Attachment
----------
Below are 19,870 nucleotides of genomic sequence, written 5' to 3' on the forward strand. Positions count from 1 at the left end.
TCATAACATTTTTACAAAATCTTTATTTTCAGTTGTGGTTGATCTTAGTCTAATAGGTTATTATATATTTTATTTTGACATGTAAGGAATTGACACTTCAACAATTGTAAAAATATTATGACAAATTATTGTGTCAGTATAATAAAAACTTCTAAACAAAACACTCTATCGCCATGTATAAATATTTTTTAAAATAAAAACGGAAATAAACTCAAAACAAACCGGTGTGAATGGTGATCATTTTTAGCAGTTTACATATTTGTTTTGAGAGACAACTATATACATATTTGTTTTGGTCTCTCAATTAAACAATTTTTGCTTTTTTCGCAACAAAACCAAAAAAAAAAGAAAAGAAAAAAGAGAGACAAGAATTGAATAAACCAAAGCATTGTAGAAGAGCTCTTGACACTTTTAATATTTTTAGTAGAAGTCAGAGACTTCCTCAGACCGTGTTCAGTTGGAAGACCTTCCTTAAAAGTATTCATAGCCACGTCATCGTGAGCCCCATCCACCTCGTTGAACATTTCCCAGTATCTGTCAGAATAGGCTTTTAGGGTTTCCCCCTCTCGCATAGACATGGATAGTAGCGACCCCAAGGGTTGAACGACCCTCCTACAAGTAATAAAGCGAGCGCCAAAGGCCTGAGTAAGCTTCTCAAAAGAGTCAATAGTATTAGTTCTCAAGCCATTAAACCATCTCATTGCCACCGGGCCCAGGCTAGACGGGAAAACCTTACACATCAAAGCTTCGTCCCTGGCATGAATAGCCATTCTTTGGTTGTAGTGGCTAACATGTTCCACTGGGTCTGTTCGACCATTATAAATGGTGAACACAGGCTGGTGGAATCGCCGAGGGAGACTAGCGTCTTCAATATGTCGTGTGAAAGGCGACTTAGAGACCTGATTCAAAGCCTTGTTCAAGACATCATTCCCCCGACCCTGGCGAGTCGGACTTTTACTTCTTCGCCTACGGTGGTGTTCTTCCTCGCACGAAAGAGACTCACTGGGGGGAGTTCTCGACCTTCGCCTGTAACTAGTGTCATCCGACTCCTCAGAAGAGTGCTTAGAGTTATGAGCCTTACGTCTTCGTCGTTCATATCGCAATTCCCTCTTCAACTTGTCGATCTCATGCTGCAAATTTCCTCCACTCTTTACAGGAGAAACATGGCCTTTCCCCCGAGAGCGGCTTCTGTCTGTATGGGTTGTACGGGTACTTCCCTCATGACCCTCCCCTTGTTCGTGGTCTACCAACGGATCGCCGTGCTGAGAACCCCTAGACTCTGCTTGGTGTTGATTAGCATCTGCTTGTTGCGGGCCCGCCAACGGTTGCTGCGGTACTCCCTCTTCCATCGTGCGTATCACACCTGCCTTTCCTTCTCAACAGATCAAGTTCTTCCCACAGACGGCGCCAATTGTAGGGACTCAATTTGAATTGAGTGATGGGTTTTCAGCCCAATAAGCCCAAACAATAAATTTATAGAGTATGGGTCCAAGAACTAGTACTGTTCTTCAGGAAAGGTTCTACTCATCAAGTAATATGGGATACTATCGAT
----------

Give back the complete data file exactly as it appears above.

Below are 19,870 nucleotides of genomic sequence, written 5' to 3' on the forward strand. Positions count from 1 at the left end.
TCATAACATTTTTACAAAATCTTTATTTTCAGTTGTGGTTGATCTTAGTCTAATAGGTTATTATATATTTTATTTTGACATGTAAGGAATTGACACTTCAACAATTGTAAAAATATTATGACAAATTATTGTGTCAGTATAATAAAAACTTCTAAACAAAACACTCTATCGCCATGTATAAATATTTTTTAAAATAAAAACGGAAATAAACTCAAAACAAACCGGTGTGAATGGTGATCATTTTTAGCAGTTTACATATTTGTTTTGAGAGACAACTATATACATATTTGTTTTGGTCTCTCAATTAAACAATTTTTGCTTTTTTCGCAACAAAACCAAAAAAAAAAGAAAAGAAAAAAGAGAGACAAGAATTGAATAAACCAAAGCATTGTAGAAGAGCTCTTGACACTTTTAATATTTTTAGTAGAAGTCAGAGACTTCCTCAGACCGTGTTCAGTTGGAAGACCTTCCTTAAAAGTATTCATAGCCACGTCATCGTGAGCCCCATCCACCTCGTTGAACATTTCCCAGTATCTGTCAGAATAGGCTTTTAGGGTTTCCCCCTCTCGCATAGACATGGATAGTAGCGACCCCAAGGGTTGAACGACCCTCCTACAAGTAATAAAGCGAGCGCCAAAGGCCTGAGTAAGCTTCTCAAAAGAGTCAATAGTATTAGTTCTCAAGCCATTAAACCATCTCATTGCCACCGGGCCCAGGCTAGACGGGAAAACCTTACACATCAAAGCTTCGTCCCTGGCATGAATAGCCATTCTTTGGTTGTAGTGGCTAACATGTTCCACTGGGTCTGTTCGACCATTATAAATGGTGAACACAGGCTGGTGGAATCGCCGAGGGAGACTAGCGTCTTCAATATGTCGTGTGAAAGGCGACTTAGAGACCTGATTCAAAGCCTTGTTCAAGACATCATTCCCCCGACCCTGGCGAGTCGGACTTTTACTTCTTCGCCTACGGTGGTGTTCTTCCTCGCACGAAAGAGACTCACTGGGGGGAGTTCTCGACCTTCGCCTGTAACTAGTGTCATCCGACTCCTCAGAAGAGTGCTTAGAGTTATGAGCCTTACGTCTTCGTCGTTCATATCGCAATTCCCTCTTCAACTTGTCGATCTCATGCTGCAAATTTCCTCCACTCTTTACAGGAGAAACATGGCCTTTCCCCCGAGAGCGGCTTCTGTCTGTATGGGTTGTACGGGTACTTCCCTCATGACCCTCCCCTTGTTCGTGGTCTACCAACGGATCGCCGTGCTGAGAACCCCTAGACTCTGCTTGGTGTTGATTAGCATCTGCTTGTTGCGGGCCCGCCAACGGTTGCTGCGGTACTCCCTCTTCCATCGTGCGTATCACACCTGCCTTTCCTTCTCAACAGATCAAGTTCTTCCCACAGACGGCGCCAATTGTAGGGACTCAATTTGAATTGAGTGATGGGTTTTCAGCCCAATAAGCCCAAACAATAAATTTATAGAGTATGGGTCCAAGAACTAGTACTGTTCTTCAGGAAAGGTTCTACTCATCAAGTAATATGGGATACTATCGAT